In conclusion, I know I am going to make sure my animals have the benefit of quality probiotics – ones made especially for cats and dogs – with at least 20 billion cultures per capsule and 10 different probiotic strains.

In this simple way we can provide our animals a much better chance of keeping their health on the right track — so that we have them around longer to love!!! YEA!!!

Antibiotics During Pregnancy Increase Risk for Childhood Obesity

Filed in Antibiotics, Children, Infancy, Obesity, Pregnant women, The Skinny Gut Diet | Posted by Brenda Watson on 01/12/2015

Antibiotic overuse is a problem that I discuss on a regular basis. One of the most detrimental effects of antibiotic overuse is the increase in obesity it is thought to contribute to. Dr. Smith recently blogged about the use of antibiotics during early infancy and its link to obesity later in life. A recent study published in the International Journal of Obesity adds to this research, finding that children who were exposed to antibiotics during the second or third trimester of pregnancy were at a higher risk of being obese at age seven. Infants born to mothers who delivered by Cesarean section were also at increased risk for obesity during childhood.

Of 727 mothers enrolled in the study, 436 were followed until the children reached age seven. Sixteen percent of the mothers used antibiotics during the second or third trimesters, which put them at an 84 percent increased risk for obesity compared with those children who were not exposed.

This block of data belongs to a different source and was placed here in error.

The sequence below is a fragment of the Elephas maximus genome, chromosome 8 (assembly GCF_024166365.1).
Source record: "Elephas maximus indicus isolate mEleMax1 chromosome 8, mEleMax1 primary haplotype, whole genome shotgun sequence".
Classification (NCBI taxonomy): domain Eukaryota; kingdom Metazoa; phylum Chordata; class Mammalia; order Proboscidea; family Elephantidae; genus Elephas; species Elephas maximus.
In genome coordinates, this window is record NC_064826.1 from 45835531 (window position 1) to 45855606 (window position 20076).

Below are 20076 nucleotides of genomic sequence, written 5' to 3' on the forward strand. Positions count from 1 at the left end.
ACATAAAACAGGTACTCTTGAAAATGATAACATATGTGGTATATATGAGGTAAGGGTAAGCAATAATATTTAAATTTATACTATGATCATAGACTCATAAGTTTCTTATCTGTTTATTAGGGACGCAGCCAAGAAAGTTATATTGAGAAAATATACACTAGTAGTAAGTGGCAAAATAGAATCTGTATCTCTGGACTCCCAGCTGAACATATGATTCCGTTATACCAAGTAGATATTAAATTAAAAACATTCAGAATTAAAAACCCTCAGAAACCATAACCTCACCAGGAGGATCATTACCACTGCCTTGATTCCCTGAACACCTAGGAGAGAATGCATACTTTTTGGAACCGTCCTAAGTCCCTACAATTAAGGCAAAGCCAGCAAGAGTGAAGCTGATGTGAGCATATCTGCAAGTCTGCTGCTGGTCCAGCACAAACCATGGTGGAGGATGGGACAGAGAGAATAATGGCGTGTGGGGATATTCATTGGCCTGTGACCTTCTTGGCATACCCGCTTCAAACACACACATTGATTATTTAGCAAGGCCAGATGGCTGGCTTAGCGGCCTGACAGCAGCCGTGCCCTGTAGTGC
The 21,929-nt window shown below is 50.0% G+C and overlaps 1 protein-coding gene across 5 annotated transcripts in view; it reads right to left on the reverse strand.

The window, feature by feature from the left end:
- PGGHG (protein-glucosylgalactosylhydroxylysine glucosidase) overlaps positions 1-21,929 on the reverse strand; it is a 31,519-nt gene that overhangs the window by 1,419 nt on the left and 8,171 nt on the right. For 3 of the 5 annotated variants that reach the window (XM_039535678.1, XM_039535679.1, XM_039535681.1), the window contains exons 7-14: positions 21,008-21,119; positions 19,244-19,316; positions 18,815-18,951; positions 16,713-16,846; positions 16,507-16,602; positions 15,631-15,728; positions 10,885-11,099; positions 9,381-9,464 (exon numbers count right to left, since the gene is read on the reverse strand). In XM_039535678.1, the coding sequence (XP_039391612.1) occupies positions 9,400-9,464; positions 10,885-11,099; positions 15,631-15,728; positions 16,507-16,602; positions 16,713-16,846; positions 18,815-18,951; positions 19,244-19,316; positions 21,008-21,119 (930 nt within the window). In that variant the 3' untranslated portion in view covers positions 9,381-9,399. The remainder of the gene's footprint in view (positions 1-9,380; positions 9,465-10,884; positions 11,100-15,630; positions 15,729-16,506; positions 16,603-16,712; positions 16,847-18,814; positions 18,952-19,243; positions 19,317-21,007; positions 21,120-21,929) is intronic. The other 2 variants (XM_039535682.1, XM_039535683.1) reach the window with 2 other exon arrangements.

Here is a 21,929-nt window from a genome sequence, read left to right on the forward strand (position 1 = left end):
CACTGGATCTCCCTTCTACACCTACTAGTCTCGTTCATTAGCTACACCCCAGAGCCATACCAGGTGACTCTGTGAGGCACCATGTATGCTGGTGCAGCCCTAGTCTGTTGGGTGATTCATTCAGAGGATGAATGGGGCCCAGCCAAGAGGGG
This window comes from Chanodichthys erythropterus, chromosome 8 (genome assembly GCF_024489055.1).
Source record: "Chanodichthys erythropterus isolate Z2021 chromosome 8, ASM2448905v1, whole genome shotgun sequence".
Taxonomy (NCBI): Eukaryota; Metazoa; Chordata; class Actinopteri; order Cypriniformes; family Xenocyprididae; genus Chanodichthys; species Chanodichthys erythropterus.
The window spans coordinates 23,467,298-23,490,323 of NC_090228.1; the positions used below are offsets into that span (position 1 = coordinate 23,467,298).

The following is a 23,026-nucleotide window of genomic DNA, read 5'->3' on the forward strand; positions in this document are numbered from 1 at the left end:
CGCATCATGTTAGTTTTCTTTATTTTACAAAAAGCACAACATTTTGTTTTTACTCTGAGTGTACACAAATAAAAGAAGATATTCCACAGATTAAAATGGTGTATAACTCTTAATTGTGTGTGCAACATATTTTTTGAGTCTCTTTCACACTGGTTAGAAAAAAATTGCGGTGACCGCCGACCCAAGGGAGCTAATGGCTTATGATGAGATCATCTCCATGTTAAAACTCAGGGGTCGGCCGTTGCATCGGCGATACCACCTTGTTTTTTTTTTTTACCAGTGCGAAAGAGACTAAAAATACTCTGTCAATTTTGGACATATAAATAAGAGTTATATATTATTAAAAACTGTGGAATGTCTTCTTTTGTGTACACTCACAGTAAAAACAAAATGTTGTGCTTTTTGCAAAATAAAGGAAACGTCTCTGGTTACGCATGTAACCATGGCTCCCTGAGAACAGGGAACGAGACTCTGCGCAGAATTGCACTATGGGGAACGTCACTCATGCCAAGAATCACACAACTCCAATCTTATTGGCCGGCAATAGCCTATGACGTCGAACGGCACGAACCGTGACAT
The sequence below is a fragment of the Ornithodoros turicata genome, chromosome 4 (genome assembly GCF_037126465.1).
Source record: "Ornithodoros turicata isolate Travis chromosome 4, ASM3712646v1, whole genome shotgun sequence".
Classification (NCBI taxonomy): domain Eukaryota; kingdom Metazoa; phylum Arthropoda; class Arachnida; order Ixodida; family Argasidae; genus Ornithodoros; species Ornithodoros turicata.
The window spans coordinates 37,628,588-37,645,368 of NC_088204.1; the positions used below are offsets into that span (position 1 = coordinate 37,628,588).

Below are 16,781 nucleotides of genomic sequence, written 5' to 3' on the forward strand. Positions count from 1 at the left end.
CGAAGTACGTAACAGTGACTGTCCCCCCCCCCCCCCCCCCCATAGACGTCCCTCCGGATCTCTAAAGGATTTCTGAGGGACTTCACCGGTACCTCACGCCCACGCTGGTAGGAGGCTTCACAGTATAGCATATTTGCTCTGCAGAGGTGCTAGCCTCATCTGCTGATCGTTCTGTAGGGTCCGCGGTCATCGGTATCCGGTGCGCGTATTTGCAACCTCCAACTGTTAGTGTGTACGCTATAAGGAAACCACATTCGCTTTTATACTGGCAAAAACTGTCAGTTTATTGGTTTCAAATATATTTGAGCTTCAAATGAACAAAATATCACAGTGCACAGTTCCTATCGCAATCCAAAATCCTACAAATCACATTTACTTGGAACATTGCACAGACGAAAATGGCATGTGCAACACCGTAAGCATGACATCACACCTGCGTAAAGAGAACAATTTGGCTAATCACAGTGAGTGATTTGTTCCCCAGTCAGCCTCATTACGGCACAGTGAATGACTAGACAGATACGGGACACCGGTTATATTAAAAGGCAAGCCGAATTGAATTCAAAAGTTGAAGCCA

“Our findings should not discourage antibiotic use when they are medically needed, but it is important to recognize that antibiotics are currently overprescribed,” noted Noel Mueller, PhD. “Our findings provide new evidence in support of the hypothesis that Cesarean section independently contributes to the risk of childhood obesity.”

I wrote about the effects of antibiotics on the development of obesity in my latest book, The Skinny Gut Diet. Antibiotics alter the gut microbes in ways that lead to the development of obesity. Researchers are discovering that the type of bacteria you have in your gut determines whether or not you will be more likely to gain weight.

Setting up a healthy balance of gut bacteria early in life—and maintaining it throughout life—looks to be one of the best ways to avoid the weight gain trap that currently plagues two-thirds of the United States. Vaginal birth, breastfeeding, antibiotic use only when absolutely necessary, and a healthy diet rich in fruits and vegetables will go a long way toward establishing a healthy balance of gut bacteria. Probiotic supplementation can also help to support this balance.

Childhood Obesity Linked to Early and Frequent Antibiotic Use

Filed in Antibiotics, Children, Human Microbiome, Obesity | Posted by Brenda Watson on 11/24/2014

Antibiotic overuse during childhood is rampant. Most physicians, often at the parent’s urging, will prescribe an antibiotic for colds, flu, and ear infections even though antibiotic prescription is not indicated in such cases. Antibiotics are unnecessary for these common childhood ailments, and their overuse has far-reaching negative effects.

In a recent study published in the Journal of the American Medical Association (JAMA) Pediatrics, researchers studied the medical records of almost 65,000 babies and children in the Philadelphia area. They discovered that babies who received wide-spectrum antibiotics (including amoxicillin, tetracycline, streptomycin, moxifloxacin, and ciprofloxacin) during their first two years of life were 11 percent more likely to be obese between ages 2 and 5 than those who did not receive the drugs. And the earlier the exposure to the drugs, the more likely the child was to be obese between age 3 and 5.